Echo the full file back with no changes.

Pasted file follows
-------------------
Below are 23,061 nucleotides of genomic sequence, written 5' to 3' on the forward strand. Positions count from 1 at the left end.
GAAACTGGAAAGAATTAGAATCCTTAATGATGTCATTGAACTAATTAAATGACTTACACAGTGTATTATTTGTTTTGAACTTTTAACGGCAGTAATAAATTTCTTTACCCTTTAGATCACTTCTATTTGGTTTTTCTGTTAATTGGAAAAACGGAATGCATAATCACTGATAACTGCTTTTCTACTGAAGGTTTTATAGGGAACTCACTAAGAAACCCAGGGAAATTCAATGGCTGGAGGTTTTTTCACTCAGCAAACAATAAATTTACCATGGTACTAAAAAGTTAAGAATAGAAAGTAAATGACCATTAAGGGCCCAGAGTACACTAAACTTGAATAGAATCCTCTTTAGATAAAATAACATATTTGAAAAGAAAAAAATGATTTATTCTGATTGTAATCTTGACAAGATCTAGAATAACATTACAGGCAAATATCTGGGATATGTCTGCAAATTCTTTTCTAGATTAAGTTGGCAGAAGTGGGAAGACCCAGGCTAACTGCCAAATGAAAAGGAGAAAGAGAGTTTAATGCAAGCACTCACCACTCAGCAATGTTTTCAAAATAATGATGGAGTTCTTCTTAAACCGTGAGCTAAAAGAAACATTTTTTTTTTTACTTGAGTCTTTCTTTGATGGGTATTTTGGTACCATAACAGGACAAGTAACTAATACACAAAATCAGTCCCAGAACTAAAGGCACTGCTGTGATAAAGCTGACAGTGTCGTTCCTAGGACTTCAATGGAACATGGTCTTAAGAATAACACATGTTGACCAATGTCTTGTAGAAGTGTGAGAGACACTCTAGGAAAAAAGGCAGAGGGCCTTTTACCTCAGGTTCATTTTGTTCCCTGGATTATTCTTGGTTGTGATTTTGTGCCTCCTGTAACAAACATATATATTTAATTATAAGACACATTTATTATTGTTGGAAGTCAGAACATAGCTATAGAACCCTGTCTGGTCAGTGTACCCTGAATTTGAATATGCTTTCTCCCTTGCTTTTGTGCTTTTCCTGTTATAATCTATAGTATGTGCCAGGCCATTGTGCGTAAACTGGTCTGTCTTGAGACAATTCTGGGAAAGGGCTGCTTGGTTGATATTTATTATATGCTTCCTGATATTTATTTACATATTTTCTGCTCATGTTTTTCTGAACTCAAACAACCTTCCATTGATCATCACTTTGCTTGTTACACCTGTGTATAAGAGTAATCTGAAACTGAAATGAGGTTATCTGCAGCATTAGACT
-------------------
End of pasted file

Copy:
Below are 23,061 nucleotides of genomic sequence, written 5' to 3' on the forward strand. Positions count from 1 at the left end.
GAAACTGGAAAGAATTAGAATCCTTAATGATGTCATTGAACTAATTAAATGACTTACACAGTGTATTATTTGTTTTGAACTTTTAACGGCAGTAATAAATTTCTTTACCCTTTAGATCACTTCTATTTGGTTTTTCTGTTAATTGGAAAAACGGAATGCATAATCACTGATAACTGCTTTTCTACTGAAGGTTTTATAGGGAACTCACTAAGAAACCCAGGGAAATTCAATGGCTGGAGGTTTTTTCACTCAGCAAACAATAAATTTACCATGGTACTAAAAAGTTAAGAATAGAAAGTAAATGACCATTAAGGGCCCAGAGTACACTAAACTTGAATAGAATCCTCTTTAGATAAAATAACATATTTGAAAAGAAAAAAATGATTTATTCTGATTGTAATCTTGACAAGATCTAGAATAACATTACAGGCAAATATCTGGGATATGTCTGCAAATTCTTTTCTAGATTAAGTTGGCAGAAGTGGGAAGACCCAGGCTAACTGCCAAATGAAAAGGAGAAAGAGAGTTTAATGCAAGCACTCACCACTCAGCAATGTTTTCAAAATAATGATGGAGTTCTTCTTAAACCGTGAGCTAAAAGAAACATTTTTTTTTTTACTTGAGTCTTTCTTTGATGGGTATTTTGGTACCATAACAGGACAAGTAACTAATACACAAAATCAGTCCCAGAACTAAAGGCACTGCTGTGATAAAGCTGACAGTGTCGTTCCTAGGACTTCAATGGAACATGGTCTTAAGAATAACACATGTTGACCAATGTCTTGTAGAAGTGTGAGAGACACTCTAGGAAAAAAGGCAGAGGGCCTTTTACCTCAGGTTCATTTTGTTCCCTGGATTATTCTTGGTTGTGATTTTGTGCCTCCTGTAACAAACATATATATTTAATTATAAGACACATTTATTATTGTTGGAAGTCAGAACATAGCTATAGAACCCTGTCTGGTCAGTGTACCCTGAATTTGAATATGCTTTCTCCCTTGCTTTTGTGCTTTTCCTGTTATAATCTATAGTATGTGCCAGGCCATTGTGCGTAAACTGGTCTGTCTTGAGACAATTCTGGGAAAGGGCTGCTTGGTTGATATTTATTATATGCTTCCTGATATTTATTTACATATTTTCTGCTCATGTTTTTCTGAACTCAAACAACCTTCCATTGATCATCACTTTGCTTGTTACACCTGTGTATAAGAGTAATCTGAAACTGAAATGAGGTTATCTGCAGCATTAGACT